Hall's potential nine-figure payday is stipulated in his contract with Citigroup, which owes a lot to his management of the lucrative Phibro energy trading unit. But, of course, Citigroup is on the hook for $45 billion in government aid and White House executive pay czar Kenneth Feinberg is looking for ways to rein in banks' super-sized bonuses.
As the Deal's George White points out, the situation presents a bit of a conundrum for Citigroup– satisfying the government's demands for fiscal sanity in executive pay structure would also mean perhaps losing its top money-earners, making its return to profitability all the more difficult.
It would also require nullifying an existing contract simply on the basis of its unpopularity, a prospect fraught with legal complications.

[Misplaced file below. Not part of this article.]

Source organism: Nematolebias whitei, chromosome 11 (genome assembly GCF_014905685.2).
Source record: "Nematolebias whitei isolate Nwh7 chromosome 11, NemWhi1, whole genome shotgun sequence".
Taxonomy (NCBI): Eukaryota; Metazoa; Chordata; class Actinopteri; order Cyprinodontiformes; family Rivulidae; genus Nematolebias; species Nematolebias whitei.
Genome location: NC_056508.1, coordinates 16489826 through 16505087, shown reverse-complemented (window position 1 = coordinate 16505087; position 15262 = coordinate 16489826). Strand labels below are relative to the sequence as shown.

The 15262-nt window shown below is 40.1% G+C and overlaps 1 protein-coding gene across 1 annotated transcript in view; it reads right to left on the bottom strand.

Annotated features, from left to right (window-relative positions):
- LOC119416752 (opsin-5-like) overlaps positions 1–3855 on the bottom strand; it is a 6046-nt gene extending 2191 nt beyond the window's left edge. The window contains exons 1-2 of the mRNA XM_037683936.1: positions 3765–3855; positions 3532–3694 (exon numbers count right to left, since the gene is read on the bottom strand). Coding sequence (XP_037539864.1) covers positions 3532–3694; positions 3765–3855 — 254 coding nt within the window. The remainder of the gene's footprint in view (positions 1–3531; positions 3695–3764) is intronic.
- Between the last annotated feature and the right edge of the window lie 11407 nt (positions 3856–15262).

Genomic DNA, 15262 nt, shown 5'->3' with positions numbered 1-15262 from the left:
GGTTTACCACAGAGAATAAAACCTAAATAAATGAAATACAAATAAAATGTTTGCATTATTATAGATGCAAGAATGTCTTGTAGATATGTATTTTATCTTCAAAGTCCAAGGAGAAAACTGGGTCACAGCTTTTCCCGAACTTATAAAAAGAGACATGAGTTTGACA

On the contract issue, White lays out the two schools of thought:
Roger Ehrenberg argues that "if contracts entered into legally and without prejudice are all of a sudden cast into doubt, the entire foundation of free and fair commerce is in jeopardy."
But Reuters' Felix Salmon counters that "Hall's contract would be worth bupkis if Citi had gone bankrupt; the only reason it didn't was that the US government bailed it out. So if the US government wants to call some shots here, it can."
Citigroup's position is particularly hazardous because they, unlike some other financial giants like Goldman Sachs and JPMorgan, didn't post 2nd-quarter profits, meaning they're still tethered to the government to a greater degree.
Other banks may also take their cue on bonuses from whatever happens to Citi, so there promises to be many gazes fixed on it when decision time comes.